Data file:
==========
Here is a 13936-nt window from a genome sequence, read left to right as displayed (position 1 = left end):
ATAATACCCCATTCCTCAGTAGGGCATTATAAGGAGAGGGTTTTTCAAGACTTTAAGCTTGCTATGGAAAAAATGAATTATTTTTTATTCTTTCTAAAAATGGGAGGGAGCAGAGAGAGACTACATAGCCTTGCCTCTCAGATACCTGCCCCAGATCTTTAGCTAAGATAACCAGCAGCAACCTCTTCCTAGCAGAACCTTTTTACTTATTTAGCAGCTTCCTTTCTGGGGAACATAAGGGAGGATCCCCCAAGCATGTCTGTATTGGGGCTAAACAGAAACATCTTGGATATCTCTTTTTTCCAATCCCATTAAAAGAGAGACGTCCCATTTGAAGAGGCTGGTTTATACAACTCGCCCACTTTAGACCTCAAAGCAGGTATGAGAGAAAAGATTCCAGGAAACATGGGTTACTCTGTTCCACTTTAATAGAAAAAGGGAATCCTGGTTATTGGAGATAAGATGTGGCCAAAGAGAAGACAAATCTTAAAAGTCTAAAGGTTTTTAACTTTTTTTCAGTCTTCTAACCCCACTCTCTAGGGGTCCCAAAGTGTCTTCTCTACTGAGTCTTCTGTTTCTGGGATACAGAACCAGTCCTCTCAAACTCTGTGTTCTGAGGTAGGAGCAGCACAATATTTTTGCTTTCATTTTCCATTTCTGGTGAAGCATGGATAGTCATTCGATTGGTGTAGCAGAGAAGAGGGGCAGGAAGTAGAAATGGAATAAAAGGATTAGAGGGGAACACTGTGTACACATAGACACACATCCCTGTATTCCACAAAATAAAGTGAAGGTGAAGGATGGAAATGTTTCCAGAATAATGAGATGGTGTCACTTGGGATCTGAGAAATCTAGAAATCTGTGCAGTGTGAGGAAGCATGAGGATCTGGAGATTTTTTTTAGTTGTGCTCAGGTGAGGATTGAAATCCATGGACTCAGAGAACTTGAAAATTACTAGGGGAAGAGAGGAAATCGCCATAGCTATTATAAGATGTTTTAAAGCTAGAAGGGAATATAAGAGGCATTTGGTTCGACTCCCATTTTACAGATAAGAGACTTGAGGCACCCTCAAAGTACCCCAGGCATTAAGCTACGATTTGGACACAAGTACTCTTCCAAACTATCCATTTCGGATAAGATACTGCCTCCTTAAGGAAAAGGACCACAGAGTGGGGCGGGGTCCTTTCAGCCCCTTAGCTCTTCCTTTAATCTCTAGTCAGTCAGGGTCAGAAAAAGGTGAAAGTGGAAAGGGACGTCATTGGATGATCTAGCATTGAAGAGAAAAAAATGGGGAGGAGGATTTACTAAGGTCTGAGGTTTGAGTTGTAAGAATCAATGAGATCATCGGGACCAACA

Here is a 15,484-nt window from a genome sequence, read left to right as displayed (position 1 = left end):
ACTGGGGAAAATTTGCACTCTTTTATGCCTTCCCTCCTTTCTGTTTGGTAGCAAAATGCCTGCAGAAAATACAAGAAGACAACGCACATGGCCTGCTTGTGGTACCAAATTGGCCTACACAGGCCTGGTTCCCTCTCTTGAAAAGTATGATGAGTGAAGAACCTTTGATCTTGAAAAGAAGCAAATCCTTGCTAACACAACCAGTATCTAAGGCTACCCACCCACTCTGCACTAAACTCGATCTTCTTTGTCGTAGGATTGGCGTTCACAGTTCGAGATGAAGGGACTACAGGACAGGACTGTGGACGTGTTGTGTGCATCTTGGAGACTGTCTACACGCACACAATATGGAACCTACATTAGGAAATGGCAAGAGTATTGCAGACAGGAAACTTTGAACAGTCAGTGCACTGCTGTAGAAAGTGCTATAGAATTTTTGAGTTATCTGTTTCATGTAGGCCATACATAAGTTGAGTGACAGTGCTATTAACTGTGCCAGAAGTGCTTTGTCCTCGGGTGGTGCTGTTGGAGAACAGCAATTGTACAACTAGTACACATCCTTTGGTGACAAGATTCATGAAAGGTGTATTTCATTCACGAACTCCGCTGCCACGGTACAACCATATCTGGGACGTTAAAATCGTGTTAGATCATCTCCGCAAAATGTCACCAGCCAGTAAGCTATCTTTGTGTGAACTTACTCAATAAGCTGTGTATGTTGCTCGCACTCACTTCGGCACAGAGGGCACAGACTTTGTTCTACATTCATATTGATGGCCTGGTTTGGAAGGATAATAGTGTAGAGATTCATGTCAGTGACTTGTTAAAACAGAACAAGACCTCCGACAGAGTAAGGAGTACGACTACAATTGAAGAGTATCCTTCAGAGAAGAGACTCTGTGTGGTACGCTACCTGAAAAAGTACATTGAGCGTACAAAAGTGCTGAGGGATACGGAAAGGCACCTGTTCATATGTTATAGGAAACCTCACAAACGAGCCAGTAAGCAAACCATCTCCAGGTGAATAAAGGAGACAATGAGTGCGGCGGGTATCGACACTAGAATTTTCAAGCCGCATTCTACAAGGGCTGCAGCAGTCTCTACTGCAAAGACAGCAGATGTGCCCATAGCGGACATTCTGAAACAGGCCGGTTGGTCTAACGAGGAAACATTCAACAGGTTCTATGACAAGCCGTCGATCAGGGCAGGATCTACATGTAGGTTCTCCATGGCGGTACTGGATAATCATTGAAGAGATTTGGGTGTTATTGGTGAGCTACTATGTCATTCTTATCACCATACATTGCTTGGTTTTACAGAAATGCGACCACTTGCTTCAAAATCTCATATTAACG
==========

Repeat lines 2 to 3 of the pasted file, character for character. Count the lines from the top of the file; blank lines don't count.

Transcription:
ATAATACCCCATTCCTCAGTAGGGCATTATAAGGAGAGGGTTTTTCAAGACTTTAAGCTTGCTATGGAAAAAATGAATTATTTTTTATTCTTTCTAAAAATGGGAGGGAGCAGAGAGAGACTACATAGCCTTGCCTCTCAGATACCTGCCCCAGATCTTTAGCTAAGATAACCAGCAGCAACCTCTTCCTAGCAGAACCTTTTTACTTATTTAGCAGCTTCCTTTCTGGGGAACATAAGGGAGGATCCCCCAAGCATGTCTGTATTGGGGCTAAACAGAAACATCTTGGATATCTCTTTTTTCCAATCCCATTAAAAGAGAGACGTCCCATTTGAAGAGGCTGGTTTATACAACTCGCCCACTTTAGACCTCAAAGCAGGTATGAGAGAAAAGATTCCAGGAAACATGGGTTACTCTGTTCCACTTTAATAGAAAAAGGGAATCCTGGTTATTGGAGATAAGATGTGGCCAAAGAGAAGACAAATCTTAAAAGTCTAAAGGTTTTTAACTTTTTTTCAGTCTTCTAACCCCACTCTCTAGGGGTCCCAAAGTGTCTTCTCTACTGAGTCTTCTGTTTCTGGGATACAGAACCAGTCCTCTCAAACTCTGTGTTCTGAGGTAGGAGCAGCACAATATTTTTGCTTTCATTTTCCATTTCTGGTGAAGCATGGATAGTCATTCGATTGGTGTAGCAGAGAAGAGGGGCAGGAAGTAGAAATGGAATAAAAGGATTAGAGGGGAACACTGTGTACACATAGACACACATCCCTGTATTCCACAAAATAAAGTGAAGGTGAAGGATGGAAATGTTTCCAGAATAATGAGATGGTGTCACTTGGGATCTGAGAAATCTAGAAATCTGTGCAGTGTGAGGAAGCATGAGGATCTGGAGATTTTTTTTAGTTGTGCTCAGGTGAGGATTGAAATCCATGGACTCAGAGAACTTGAAAATTACTAGGGGAAGAGAGGAAATCGCCATAGCTATTATAAGATGTTTTAAAGCTAGAAGGGAATATAAGAGGCATTTGGTTCGACTCCCATTTTACAGATAAGAGACTTGAGGCACCCTCAAAGTACCCCAGGCATTAAGCTACGATTTGGACACAAGTACTCTTCCAAACTATCCATTTCGGATAAGATACTGCCTCCTTAAGGAAAAGGACCACAGAGTGGGGCGGGGTCCTTTCAGCCCCTTAGCTCTTCCTTTAATCTCTAGTCAGTCAGGGTCAGAAAAAGGTGAAAGTGGAAAGGGACGTCATTGGATGATCTAGCATTGAAGAGAAAAAAATGGGGAGGAGGATTTACTAAGGTCTGAGGTTTGAGTTGTAAGAATCAATGAGATCATCGGGACCAACA

Here is a 15,484-nt window from a genome sequence, read left to right as displayed (position 1 = left end):